Tuesday, May 26, 2009

What next: High-level envoy to Pyongyang for negotiations?

Two hours after Monday's atomic test was conducted, which the U.S. Geological Survey initially registered as a 4.7-magnitude earthquake, Pyongyang's official Korean Central News Agency declared that the regime had "successfully conducted one more underground nuclear test on May 25 as part of measures to bolster its nuclear deterrent for self-defense."

Kim Jong-il is again testing the resolve of the international community.Jim Walsh, an international security expert at the Massachusetts Institute of Technology, said he expected U.N. members to call for sanctions — but dismissed any punishment as "political theater" that would have little effect on a country already subject to numerous sanctions.

Peter Beck, a Korean affairs expert who teaches at American University in Washington, suggests, "Kim Jong Il is trying to demonstrate his virility and that they are a power to be reckoned with." And Paik Hak-soon of the South Korean security think tank Sejong Institute said North Korea is "putting maximum pressure" on the United States for direct, high-level negotiations resulting in a "grand deal" that would include aid, concessions and a normalization of ties.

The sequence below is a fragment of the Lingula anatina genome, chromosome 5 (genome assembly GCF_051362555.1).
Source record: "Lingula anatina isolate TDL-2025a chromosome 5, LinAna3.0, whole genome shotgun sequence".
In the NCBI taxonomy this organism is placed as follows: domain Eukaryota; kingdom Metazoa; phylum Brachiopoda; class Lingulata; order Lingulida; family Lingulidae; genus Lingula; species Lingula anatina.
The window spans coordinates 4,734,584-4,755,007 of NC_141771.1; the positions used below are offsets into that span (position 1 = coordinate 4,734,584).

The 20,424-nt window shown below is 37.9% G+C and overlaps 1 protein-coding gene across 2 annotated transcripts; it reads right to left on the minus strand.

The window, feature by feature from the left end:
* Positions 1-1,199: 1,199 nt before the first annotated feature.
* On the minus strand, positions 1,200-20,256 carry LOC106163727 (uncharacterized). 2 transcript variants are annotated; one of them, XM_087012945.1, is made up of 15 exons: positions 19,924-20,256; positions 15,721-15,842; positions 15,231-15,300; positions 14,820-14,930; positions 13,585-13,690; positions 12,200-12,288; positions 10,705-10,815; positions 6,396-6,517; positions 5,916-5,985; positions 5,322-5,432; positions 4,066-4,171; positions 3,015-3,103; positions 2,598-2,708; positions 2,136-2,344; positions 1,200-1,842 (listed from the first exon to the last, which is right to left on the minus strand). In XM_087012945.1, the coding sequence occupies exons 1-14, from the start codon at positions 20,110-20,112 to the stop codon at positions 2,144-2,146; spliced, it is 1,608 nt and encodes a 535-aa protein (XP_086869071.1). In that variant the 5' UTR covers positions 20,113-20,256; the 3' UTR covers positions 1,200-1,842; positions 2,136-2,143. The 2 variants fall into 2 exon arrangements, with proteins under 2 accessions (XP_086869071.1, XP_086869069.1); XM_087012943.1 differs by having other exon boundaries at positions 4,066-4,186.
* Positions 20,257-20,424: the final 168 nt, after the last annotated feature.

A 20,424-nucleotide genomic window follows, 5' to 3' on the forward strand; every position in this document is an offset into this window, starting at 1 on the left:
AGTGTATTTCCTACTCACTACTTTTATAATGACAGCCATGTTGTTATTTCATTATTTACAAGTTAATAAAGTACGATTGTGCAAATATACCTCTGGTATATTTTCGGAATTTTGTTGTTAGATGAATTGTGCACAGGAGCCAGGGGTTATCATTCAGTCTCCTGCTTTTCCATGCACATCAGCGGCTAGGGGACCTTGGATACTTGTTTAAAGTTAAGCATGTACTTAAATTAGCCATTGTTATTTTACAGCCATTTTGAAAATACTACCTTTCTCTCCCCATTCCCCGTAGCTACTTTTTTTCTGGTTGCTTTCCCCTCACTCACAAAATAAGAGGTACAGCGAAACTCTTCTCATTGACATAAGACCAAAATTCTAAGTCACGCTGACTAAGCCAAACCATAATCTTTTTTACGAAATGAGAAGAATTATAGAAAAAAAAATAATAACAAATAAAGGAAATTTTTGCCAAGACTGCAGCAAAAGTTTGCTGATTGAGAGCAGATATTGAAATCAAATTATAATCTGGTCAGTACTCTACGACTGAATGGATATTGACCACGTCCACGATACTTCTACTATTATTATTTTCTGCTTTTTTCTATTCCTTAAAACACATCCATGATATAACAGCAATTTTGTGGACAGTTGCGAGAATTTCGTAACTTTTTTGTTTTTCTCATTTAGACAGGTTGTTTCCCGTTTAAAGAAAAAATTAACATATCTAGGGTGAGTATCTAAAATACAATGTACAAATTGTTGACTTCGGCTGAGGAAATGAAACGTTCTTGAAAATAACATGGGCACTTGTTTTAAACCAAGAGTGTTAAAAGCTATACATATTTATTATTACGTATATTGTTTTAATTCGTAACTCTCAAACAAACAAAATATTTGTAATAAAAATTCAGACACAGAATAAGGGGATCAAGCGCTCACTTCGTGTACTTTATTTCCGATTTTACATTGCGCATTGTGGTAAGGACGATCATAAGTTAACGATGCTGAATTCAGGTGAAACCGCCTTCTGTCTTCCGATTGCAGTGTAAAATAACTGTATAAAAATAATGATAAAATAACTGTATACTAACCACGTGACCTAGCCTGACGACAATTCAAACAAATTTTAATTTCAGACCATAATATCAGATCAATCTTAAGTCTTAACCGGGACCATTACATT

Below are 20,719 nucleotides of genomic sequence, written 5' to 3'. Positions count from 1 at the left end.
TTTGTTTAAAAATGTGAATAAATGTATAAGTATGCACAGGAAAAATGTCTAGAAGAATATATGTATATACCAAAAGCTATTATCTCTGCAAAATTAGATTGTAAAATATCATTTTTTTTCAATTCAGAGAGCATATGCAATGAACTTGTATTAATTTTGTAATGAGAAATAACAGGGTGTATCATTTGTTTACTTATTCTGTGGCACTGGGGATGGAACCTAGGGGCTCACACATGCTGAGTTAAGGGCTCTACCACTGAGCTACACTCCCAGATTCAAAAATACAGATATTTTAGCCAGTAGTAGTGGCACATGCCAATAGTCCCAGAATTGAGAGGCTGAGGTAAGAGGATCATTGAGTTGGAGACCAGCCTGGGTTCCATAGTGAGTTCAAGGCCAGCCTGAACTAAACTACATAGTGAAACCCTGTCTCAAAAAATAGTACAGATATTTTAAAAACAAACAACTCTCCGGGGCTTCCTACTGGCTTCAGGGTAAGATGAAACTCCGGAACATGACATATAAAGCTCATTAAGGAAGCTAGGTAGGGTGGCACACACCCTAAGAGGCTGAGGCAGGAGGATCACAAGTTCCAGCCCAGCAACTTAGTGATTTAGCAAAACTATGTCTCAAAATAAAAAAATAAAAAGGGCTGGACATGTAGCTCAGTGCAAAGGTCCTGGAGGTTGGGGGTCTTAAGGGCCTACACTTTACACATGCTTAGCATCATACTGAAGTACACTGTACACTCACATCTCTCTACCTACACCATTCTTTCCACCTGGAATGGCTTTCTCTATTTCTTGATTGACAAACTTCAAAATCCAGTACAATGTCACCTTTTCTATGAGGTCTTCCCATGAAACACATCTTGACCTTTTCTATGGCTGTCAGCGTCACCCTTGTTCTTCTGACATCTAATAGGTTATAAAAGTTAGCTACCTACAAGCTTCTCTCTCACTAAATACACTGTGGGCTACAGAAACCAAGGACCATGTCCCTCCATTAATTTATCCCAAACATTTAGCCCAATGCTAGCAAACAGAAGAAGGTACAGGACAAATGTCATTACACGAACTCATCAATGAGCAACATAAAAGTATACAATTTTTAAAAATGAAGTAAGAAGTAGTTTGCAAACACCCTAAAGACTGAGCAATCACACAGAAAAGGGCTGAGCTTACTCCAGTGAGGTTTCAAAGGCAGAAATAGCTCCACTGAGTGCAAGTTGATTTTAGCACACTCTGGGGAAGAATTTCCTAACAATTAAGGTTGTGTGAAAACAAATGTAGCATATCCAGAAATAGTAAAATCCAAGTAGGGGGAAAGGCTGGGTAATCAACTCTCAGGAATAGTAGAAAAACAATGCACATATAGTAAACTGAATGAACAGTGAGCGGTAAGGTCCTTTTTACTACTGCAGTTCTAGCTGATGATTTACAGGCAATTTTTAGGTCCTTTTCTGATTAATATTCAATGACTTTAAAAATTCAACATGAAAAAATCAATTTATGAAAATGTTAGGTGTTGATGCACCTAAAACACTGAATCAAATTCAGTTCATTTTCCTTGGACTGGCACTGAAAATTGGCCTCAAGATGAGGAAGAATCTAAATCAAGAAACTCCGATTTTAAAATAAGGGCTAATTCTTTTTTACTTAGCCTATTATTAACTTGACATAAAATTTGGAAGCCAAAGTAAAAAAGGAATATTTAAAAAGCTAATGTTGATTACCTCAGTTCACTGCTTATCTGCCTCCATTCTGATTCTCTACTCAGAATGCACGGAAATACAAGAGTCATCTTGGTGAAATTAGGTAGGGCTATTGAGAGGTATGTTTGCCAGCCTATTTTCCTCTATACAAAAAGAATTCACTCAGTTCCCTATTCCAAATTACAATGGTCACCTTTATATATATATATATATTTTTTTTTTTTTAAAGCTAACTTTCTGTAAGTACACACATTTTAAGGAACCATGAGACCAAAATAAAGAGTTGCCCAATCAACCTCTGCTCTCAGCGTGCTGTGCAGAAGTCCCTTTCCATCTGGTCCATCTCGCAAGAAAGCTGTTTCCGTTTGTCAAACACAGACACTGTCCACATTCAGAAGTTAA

Meanwhile, North Korea has custody of two American journalists, Laura Ling and Euna Lee — accused of entering the country illegally and engaging in "hostile acts" — who are set to stand trial in Pyongyang on June 4. Their case may serve as a face-saving way for the U.S. to send a high-level envoy to Pyongyang for negotiations, Paik said.

"Had it not been for the journalists, it could give an impression of yielding to North Korea's provocation if the U.S. sends a high-level envoy for direct talks with Pyongyang," he said.


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